As the film progresses, and James relaxes, his scarves seem to get smaller and smaller, and his reclining poses increasingly horizontal. Albarn, too, meets the soft furnishings with a great unpacking of limbs (he’s always had a knack for filling the frame). James is the only one to still enjoy full knee mobility: Albarn and Coxon have existing injuries, and a tennis mishap before the gig means that Rowntree hobbles in to Wembley stadium on crutches. But glimpses of archive footage show what hasn’t changed about their bodies: when James plays bass, his shoulders still rise up his neck; Coxon has the same fluttery hands; on stage, Albarn launches into the jack-in-the-box jumps he was doing 30 years ago.

The album Blur made in Devon, The Ballad of Darren, is a melancholic, melodic wonder, but the film gives few insights into its creation. We see Rowntree, Coxon and James dutifully recording their parts in solitary rooms. Albarn has always been the chief songwriter, but if there were alchemical moments when his ideas were transfigured by the group, the cameras were kept away. Instead, we are shown the band sitting down to hear the album in full for the first time, Coxon vaping, Albarn and James smoking (these are men forged in the pre-ban world; James admits he enjoys “having a fag with my kids”), Rowntree keeping his counsel on the edge of the sofa.

As he listens to himself sing “The Everglades” (“Many ghosts alive in my mind/Many paths I wish I’d taken”), Albarn sobs, just as he would do onstage at Wembley. He doesn’t mention that his relationship of 25 years with the mother of his daughter has ended, though at one point he describes himself, poignantly, as a 55-year-old man living alone. In his new songs, the epic hurt of this break-up has merged with a yearning for the curative power of music and nostalgia for Blur’s earliest years. It’s clear this means more to Albarn than the rest of them.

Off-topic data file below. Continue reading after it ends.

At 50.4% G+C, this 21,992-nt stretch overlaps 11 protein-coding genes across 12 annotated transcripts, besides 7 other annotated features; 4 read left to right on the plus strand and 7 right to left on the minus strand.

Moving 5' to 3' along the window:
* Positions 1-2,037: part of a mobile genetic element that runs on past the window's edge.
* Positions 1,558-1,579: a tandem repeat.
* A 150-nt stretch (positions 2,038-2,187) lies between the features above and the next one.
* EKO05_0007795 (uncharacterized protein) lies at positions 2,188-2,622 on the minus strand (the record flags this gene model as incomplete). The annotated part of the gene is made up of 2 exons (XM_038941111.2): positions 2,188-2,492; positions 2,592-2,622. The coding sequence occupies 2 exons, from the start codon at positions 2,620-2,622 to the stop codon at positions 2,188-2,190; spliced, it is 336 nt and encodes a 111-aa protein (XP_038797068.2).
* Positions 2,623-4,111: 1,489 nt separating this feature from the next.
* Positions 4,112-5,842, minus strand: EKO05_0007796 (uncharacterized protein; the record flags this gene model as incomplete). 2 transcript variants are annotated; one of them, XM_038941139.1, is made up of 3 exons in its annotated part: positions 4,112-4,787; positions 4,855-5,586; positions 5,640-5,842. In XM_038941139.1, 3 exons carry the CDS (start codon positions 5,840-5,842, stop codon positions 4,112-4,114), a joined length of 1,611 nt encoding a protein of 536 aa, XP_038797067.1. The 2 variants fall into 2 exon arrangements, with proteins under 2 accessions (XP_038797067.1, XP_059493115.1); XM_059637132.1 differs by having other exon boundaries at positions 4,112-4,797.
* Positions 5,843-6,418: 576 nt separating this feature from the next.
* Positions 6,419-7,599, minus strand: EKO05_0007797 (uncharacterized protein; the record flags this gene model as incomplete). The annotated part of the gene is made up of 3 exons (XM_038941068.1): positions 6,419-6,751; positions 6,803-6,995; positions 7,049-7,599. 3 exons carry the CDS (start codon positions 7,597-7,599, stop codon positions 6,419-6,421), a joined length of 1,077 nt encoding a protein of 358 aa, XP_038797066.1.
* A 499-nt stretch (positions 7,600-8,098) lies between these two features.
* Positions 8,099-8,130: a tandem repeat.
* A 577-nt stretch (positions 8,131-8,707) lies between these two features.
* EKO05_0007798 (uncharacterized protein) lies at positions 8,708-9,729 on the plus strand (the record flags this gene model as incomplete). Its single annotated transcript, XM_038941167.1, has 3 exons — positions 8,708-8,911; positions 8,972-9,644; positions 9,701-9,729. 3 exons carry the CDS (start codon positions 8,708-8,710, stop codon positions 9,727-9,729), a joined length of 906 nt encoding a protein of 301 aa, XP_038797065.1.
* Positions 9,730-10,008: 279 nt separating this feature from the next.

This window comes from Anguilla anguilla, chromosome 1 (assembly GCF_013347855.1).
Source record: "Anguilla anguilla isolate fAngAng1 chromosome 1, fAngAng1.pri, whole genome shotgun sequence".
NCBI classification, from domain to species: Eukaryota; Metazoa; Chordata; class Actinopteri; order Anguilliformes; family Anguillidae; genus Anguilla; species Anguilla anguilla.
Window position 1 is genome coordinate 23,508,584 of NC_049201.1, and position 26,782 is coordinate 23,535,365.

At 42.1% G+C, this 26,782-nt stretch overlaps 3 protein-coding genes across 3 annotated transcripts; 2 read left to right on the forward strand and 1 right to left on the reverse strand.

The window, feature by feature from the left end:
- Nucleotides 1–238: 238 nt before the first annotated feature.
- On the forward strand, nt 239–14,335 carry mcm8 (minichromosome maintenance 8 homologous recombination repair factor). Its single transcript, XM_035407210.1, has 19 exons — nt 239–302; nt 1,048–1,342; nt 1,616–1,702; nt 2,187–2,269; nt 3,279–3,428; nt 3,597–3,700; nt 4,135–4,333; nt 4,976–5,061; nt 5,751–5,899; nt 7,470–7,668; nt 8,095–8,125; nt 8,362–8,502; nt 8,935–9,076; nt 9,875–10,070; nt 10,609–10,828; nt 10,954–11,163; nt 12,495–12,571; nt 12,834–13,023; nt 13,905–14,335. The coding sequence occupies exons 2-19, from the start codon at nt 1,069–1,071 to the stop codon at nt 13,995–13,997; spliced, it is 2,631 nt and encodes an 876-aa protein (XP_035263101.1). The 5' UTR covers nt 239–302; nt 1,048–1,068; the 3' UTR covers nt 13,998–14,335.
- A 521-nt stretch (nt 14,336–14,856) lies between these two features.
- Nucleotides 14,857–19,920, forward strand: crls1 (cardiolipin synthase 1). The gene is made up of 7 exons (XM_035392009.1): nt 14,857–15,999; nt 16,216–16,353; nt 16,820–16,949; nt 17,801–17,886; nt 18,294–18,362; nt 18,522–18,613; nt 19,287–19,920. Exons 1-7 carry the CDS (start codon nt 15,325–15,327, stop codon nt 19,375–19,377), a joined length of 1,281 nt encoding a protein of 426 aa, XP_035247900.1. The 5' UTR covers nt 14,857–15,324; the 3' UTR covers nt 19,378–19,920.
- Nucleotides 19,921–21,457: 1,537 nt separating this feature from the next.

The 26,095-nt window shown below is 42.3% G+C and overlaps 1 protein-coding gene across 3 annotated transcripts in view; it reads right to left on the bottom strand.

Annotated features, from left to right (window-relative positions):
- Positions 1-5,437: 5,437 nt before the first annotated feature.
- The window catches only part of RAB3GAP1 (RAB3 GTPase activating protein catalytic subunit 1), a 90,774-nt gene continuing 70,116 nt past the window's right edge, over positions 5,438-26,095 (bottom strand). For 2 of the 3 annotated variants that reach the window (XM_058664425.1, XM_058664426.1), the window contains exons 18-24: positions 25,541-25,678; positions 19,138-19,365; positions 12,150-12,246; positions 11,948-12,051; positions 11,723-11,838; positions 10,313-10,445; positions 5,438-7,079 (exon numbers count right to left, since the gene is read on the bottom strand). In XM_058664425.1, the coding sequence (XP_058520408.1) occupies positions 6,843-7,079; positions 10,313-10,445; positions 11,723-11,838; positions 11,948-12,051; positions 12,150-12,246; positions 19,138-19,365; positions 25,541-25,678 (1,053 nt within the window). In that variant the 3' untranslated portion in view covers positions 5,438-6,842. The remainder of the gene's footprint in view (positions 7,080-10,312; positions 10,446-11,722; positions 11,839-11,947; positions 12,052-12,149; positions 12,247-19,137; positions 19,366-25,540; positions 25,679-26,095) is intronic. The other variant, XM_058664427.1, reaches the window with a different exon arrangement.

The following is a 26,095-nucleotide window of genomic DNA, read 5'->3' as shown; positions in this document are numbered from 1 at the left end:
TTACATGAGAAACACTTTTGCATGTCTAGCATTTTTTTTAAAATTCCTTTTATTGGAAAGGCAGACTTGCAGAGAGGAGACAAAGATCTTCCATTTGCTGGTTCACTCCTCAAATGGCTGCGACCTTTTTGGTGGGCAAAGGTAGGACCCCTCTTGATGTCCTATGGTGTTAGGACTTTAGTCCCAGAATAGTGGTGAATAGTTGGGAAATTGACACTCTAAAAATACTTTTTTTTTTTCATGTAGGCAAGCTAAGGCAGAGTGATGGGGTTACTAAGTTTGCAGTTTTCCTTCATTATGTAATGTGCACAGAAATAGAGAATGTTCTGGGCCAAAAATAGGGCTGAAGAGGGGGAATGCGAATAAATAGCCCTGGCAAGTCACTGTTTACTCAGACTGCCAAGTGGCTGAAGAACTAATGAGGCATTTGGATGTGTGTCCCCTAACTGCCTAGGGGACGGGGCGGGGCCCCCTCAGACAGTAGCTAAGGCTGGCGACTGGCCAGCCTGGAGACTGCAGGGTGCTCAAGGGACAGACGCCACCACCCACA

Being men, though, it takes the others some time to figure it out. “I thought he was laughing,” James admits later (perhaps he’d have had a better view if he ever sat up straight). But the project does have an unlocking effect. “Emotionally, something has been dislodged,” says Coxon. “A boulder has fallen out… and now rolls down towards us.” The approaching boulder threatens their equanimity – forcing them into boring rehearsals, bringing out Albarn’s ill temper or wandering mind (“If you don’t keep him focused on the job in hand,” says James, “he’ll literally write another opera”), or James’s inability to say no to another drink – but it also sends them back into their past. In Essex, before a warm-up gig, Blur’s original duo visit their old school. The new head, in his slim-fit suit, proudly shows them “The Albarn & Coxon Room”, a featureless, pine-and-grey music room. You can tell they preferred the old Portakabin. “We should get some posters up,” Albarn says. “A bowl of weed.” The head’s face registers a delicious combination of confusion and panic. Despite the long separations, James admits that he thinks about “the boys” every day. 

It’s not until the band begin to perform, though, that the magic truly returns. “We are at our freest when we’re on stage,” says Albarn. The chemistry between him and Coxon is electric, recalling John and Paul in the most thrilling moments of Get Back. In the audience at Wembley, Blur’s capacious songs of love and the modern condition unleash boulders everywhere. 

Why do it? The band are keen for the reunion not to seem self-indulgent. Albarn senses a renewed “appetite for something that pokes a bit of fun at the conservative aspects of this country”, noting that the band is now more popular than it has ever been. “It felt for some reason that it was wanted at this point in time”. The fans wanted it, yes, but the band needed it. In the continuing psychodrama of Damon, Graham, Alex and Dave, it took 90,000 people to remind them why Blur exists: because they are in it.

[See also: There is no cultural armada behind today’s left]

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This article appears in the 19 Jun 2024 issue of the New Statesman, How to Fix a Nation